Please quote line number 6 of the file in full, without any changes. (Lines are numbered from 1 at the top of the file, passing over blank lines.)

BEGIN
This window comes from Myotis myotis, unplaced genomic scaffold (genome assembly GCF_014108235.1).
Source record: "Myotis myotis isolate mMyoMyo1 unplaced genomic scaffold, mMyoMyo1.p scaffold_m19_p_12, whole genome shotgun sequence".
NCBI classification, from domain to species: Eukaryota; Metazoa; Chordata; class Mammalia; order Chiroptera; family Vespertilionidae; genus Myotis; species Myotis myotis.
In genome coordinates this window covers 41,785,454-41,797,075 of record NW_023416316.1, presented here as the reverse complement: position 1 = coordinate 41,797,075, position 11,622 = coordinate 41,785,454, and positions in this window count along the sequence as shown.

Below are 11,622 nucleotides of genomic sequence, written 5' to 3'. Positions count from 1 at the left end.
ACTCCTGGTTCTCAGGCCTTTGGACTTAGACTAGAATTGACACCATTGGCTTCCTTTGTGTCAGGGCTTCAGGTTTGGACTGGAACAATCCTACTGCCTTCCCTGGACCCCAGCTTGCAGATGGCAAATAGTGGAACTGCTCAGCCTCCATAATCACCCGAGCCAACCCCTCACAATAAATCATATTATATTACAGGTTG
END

ACTCCTGGTTCTCAGGCCTTTGGACTTAGACTAGAATTGACACCATTGGCTTCCTTTGTGTCAGGGCTTCAGGTTTGGACTGGAACAATCCTACTGCCTTCCCTGGACCCCAGCTTGCAGATGGCAAATAGTGGAACTGCTCAGCCTCCATAATCACCCGAGCCAACCCCTCACAATAAATCATATTATATTACAGGTTG